This week Garter released a new report predicting that real-world applications of blockchain in the financial services sector are still 2 or 3 years away.
The report, which was unveiled at the IT Symposium/Xpo in Capetown, South Africa, cites fragmentation of distributed ledger technology as a major hindrance to financial institutions trying to implement blockchain solutions. However, Gartner expects that fragmentation to break down into four dominant standards within three years.
Open-source standards and APIs are critical in the financial sector because firms have to constantly move assets between clients, partners and other institutions. A collaborative industry-wide governance framework is necessary to provide a rapid and cost-efficient wholesale settlement between carriers and their partners.
As it stands, there is no single de facto standard for blockchain deployments mainly because industry players have not come together to develop one. As a result, promising blockchain implementations can only go as far as proof of concepts and pilot tests.
Lacking blockchain standards
Lack of standards also means that businesses will only be able to offer blockchain solutions as an add-on service on top of their software or SaaS products. More specifically, businesses will have to have to support multiple blockchains and integrate them upstream into ERP (enterprise resource planning) and CRM (customer relationship management) systems.
In the financial sector, for example, banks CIOs are spoilt for choice when it comes to selecting the right standard for blockchains. They can either choose enterprise-grade frameworks offered by Hyperledger, R3 Corda and Digital Asset, or the many public blockchain standards like Bitcoin, Ethereum, Cardano, and EOS. It’s worth noting that each of these standards is competing to become the de facto basis for digital asset transfer, smart contract, and decentralized applications.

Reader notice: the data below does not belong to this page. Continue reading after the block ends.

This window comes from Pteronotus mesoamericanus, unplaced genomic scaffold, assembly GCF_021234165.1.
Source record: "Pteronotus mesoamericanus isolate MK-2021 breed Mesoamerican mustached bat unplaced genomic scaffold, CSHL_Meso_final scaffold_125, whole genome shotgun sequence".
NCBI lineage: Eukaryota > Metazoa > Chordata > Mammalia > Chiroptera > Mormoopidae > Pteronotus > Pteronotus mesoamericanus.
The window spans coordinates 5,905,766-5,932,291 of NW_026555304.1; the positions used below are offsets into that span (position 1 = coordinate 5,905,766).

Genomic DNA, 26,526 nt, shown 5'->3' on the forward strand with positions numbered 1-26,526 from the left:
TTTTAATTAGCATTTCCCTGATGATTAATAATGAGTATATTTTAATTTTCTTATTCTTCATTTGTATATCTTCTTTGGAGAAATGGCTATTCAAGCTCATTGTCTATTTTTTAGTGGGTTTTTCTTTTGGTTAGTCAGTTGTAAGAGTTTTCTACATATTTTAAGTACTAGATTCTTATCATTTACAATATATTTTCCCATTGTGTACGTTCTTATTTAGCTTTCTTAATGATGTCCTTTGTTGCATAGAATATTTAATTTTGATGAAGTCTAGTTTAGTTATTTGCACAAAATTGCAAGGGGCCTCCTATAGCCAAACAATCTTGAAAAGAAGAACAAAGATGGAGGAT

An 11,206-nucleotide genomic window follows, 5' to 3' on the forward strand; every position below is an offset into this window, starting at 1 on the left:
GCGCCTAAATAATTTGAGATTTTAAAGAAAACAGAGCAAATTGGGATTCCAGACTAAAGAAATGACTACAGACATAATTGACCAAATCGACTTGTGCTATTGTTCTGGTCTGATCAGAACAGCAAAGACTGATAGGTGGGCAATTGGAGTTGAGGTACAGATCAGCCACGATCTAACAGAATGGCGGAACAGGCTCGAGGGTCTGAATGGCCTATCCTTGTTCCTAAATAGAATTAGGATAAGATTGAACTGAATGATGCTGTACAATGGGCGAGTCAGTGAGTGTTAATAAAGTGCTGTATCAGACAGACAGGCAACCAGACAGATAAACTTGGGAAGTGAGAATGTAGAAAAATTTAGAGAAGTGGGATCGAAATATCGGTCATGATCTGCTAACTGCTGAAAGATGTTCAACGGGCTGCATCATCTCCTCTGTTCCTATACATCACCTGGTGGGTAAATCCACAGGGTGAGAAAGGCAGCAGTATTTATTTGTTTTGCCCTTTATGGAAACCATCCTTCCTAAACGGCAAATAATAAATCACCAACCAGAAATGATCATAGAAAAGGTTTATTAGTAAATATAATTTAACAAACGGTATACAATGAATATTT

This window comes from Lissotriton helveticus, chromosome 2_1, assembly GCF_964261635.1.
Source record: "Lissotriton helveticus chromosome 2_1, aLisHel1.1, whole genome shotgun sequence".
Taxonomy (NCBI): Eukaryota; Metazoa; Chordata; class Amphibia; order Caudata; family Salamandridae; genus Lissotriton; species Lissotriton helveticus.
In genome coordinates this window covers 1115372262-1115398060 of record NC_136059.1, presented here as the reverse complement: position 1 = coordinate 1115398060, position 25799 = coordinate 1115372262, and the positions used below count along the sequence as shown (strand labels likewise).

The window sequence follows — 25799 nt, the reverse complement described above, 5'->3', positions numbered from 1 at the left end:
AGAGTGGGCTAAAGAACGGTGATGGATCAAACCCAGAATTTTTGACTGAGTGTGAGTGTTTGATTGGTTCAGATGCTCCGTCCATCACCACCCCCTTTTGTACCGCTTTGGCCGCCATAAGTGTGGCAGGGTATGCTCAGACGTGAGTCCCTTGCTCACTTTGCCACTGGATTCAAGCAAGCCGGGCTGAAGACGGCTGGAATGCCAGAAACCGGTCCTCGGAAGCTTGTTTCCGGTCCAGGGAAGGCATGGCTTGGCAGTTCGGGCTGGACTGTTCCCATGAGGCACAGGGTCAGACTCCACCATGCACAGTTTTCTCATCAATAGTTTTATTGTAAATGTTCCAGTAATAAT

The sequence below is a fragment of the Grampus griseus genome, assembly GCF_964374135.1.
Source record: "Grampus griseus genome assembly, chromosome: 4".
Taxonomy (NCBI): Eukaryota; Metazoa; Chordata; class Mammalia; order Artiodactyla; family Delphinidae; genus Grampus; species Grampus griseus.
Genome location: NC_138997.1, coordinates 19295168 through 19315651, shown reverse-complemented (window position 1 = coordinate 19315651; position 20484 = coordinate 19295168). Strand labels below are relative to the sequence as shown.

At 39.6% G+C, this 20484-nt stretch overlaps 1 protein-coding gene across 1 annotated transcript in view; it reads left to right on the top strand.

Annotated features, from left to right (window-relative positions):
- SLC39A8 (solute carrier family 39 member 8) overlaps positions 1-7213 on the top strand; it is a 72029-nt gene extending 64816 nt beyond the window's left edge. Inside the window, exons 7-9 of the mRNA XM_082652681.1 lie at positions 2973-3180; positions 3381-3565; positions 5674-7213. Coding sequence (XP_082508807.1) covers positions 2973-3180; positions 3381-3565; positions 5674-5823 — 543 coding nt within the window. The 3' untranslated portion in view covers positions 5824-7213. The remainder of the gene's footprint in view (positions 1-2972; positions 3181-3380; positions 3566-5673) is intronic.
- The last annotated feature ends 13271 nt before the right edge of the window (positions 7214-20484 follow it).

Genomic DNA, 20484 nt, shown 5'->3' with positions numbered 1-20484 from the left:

Speaking at the event, Dale Kutnick, senior VP of research at Gartner and co-author of the report, said that one or two standards of blockchain will emerge for effective deployment of blockchain solutions.
Kutnick believes there will be one primary standard – and one or two secondary ones soon. He further added that Hyperledger Fabric has the potential to become a de facto standard for blockchain since it is being piloted by several industries. But it is “highly unlikely” that any of the blockchain platforms companies are using today will be the industry standard in five years, he added.
ERP and CRM integration
Garter report warns that in order to harness distributed ledgers more effectively, organisations will have to integrate blockchain with existing systems like ERP, CRM, finance, and asset management solutions. This also means that organisations will have no choice but to re-integrate their systems should Oracle or SAP announce a new update with blockchain features to their software, Kutnick commented.
Kutnick also expects to see all major software vendors offering blockchain as a feature, adding that most already have that feature in the pipeline. But it will take at least two years to develop a viable blockchain feature for ERP systems, he said.
Gartner released another report last week citing banking as the most advanced industry when it comes to industry blockchain adoption. The report, “Hype Cycle for Blockchain Business, 2019”, says 60% of CIOs expect some adoption of blockchain within three years.